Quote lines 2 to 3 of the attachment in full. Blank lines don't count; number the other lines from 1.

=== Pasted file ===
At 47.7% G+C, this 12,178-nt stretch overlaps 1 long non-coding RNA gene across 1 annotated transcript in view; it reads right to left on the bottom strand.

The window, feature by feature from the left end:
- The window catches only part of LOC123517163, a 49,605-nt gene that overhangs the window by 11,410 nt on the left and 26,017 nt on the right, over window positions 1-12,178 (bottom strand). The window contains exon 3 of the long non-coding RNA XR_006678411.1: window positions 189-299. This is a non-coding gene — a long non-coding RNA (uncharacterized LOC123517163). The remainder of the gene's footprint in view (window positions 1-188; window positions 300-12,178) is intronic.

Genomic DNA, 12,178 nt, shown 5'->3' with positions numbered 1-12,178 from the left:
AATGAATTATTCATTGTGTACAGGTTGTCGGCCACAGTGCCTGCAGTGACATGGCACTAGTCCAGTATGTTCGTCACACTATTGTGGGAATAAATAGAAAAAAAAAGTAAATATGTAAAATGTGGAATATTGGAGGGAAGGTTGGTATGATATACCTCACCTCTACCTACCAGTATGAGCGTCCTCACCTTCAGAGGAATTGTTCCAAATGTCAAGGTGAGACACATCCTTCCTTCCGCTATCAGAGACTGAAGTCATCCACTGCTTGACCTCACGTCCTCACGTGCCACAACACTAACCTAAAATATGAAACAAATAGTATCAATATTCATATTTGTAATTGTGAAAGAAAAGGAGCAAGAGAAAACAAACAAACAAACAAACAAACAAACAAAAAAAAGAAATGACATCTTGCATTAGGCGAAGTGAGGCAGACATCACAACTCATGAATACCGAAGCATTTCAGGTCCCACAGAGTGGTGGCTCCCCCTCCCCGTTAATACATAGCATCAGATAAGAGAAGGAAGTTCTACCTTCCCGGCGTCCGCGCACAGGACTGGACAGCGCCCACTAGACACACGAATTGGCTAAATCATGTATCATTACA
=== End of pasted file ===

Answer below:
The window, feature by feature from the left end:
- The window catches only part of LOC123517163, a 49,605-nt gene that overhangs the window by 11,410 nt on the left and 26,017 nt on the right, over window positions 1-12,178 (bottom strand). The window contains exon 3 of the long non-coding RNA XR_006678411.1: window positions 189-299. This is a non-coding gene — a long non-coding RNA (uncharacterized LOC123517163). The remainder of the gene's footprint in view (window positions 1-188; window positions 300-12,178) is intronic.